One of the creationist claims that I have tried to counter at all my debates is that the Second Law of Thermodynamics would be violated by the evolutionist model of species origins. I show that Gish's Second Law claim is flawed because he fails to recognize that examples of localized negative entropy do not violate the Second Law if they are outweighed by positive entropy elsewhere in the system so that the net entropy is positive. In particular, when Gish claims that the evolution of complex life in the biosphere represents negative entropy in violation of the Second Law, his conclusion is completely invalid because he fails to consider whether this localized negative entropy is outweighed by positive entropy effects such as entropy due to energy radiation from the biosphere into space. Thus Gish's Second Law claim is as invalid as that of an accountant who claims a net profit on the basis of a high gross income, but ignores the possibility that the income is outweighed by expenses.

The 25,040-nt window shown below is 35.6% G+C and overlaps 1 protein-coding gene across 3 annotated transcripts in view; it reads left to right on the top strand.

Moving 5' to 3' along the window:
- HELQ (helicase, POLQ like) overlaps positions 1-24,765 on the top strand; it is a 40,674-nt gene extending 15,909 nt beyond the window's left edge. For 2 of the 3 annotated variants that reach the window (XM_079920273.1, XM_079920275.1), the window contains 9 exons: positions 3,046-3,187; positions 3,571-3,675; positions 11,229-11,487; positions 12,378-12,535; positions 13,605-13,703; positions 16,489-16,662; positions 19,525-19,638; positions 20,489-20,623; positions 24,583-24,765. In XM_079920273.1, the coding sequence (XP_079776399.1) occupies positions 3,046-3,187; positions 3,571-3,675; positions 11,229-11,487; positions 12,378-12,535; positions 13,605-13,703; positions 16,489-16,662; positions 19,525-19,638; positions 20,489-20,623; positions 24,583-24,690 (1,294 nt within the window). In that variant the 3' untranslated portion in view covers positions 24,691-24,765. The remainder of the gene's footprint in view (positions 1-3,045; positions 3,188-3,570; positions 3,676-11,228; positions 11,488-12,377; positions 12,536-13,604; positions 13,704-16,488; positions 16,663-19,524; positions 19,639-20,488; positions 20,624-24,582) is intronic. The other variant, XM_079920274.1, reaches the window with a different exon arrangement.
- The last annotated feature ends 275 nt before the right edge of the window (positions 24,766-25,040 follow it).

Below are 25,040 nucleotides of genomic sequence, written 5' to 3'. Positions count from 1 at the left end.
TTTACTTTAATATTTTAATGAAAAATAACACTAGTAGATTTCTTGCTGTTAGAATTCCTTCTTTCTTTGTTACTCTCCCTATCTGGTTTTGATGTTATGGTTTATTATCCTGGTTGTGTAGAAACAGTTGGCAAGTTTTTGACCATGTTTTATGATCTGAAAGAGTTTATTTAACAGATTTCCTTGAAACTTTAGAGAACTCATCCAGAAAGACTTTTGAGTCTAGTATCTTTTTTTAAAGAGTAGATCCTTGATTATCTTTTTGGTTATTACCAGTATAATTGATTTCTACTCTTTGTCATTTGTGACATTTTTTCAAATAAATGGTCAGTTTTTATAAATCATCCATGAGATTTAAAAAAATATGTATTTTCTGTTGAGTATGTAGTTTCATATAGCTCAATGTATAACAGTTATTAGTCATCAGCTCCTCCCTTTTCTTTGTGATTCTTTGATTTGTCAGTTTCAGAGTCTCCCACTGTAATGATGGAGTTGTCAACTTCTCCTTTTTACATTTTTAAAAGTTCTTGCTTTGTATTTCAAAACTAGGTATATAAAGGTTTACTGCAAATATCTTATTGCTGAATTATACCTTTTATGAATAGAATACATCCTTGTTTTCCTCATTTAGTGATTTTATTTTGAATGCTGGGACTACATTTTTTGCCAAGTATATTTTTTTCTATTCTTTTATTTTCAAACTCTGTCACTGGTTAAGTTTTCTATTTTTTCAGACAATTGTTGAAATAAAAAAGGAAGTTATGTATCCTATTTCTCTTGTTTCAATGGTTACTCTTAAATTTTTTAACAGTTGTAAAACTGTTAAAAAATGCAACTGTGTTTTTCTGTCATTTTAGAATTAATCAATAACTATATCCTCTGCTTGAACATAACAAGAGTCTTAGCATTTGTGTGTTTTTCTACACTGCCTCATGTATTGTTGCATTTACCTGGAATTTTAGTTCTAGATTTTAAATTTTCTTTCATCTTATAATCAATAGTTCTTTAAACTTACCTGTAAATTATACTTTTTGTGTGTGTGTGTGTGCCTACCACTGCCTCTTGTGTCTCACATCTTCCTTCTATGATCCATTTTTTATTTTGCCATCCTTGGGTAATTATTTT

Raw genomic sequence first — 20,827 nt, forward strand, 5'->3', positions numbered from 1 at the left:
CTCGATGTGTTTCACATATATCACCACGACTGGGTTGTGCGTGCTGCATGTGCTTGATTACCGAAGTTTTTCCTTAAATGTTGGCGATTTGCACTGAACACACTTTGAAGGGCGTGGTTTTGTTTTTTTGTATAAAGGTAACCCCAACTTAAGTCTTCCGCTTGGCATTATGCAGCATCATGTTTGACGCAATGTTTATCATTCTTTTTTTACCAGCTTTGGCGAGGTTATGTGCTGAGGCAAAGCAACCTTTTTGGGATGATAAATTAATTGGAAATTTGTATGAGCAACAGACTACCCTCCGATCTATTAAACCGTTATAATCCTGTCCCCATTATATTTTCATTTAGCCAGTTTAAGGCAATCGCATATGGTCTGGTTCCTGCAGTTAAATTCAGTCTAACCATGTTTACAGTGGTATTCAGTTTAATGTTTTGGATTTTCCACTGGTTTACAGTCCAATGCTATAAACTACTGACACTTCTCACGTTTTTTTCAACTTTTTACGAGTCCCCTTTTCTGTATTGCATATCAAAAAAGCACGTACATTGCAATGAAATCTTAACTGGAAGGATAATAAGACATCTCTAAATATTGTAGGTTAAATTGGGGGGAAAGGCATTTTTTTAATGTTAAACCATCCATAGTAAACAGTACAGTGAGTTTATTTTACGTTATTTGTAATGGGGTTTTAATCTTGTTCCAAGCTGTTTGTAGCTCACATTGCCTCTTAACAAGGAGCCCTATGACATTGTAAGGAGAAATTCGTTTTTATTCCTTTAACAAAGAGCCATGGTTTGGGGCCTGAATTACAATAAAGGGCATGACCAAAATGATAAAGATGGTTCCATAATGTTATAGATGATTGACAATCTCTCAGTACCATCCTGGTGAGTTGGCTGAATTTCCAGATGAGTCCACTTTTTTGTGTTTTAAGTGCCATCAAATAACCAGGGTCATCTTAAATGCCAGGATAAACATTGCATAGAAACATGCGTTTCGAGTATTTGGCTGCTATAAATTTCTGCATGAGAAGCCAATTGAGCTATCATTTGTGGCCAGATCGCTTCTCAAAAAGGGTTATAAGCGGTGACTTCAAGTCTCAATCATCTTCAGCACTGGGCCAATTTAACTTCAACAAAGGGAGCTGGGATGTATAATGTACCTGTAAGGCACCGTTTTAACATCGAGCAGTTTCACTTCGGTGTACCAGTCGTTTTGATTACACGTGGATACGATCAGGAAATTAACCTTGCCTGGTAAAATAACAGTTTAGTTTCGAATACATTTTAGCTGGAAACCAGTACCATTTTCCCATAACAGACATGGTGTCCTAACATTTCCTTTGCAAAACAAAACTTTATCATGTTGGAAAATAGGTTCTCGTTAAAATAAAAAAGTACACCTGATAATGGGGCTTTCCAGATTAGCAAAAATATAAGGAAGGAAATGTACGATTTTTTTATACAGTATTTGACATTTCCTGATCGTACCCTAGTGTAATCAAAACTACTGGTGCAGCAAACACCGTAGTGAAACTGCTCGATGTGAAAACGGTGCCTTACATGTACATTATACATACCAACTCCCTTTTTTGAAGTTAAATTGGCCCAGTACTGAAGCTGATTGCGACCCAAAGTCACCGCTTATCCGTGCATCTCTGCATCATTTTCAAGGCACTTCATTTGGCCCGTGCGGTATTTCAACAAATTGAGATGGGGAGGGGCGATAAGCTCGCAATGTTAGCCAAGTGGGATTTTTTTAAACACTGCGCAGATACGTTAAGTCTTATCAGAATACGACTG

In my first debate with Gish, I argued that a debate before a non-technical audience would not be an appropriate venue to discuss the details of thermodynamic analyses of the evolution. I challenged him to prepare a technical article supporting his argument, suitable for publication in a professional journal. And, after getting agreement from Fred Edwords, then editor of Creation/Evolution, I told him that his article would be granted publication in this journal, where it could be evaluated by scientists interested in creation "science" arguments. He would not have to worry about journal referees rejecting his article out of prejudice; so this venue would be perfect for putting his ideas before an interested community with science training. I had a copy of this challenge distributed to everyone in the audience, and showed a slide of a letter from the journal inviting Gish's contribution. Before each subsequent debate, I have obtained a renewal of the invitation to Gish from the editor of Creation/Evolution and subsequently of RNCSE. So at each of my recent debates, when I point out that creation "scientists" make claims that sound good at non-technical debates, but that they do not even try to meet the standards of scholarship that would be acceptable for professional scientists, I can cite the NCSE's still open invitation to accept my challenge, which Gish has sidestepped since 1989.
Gish's reaction, of course, underlines the inference that we draw from the use of the debate format before a general audience: the arguments do not work in a scientific setting as science. When challenged to a real exchange of scientific ideas and theories, creationists have nothing to bring to the table.
Challenging Creationist Debaters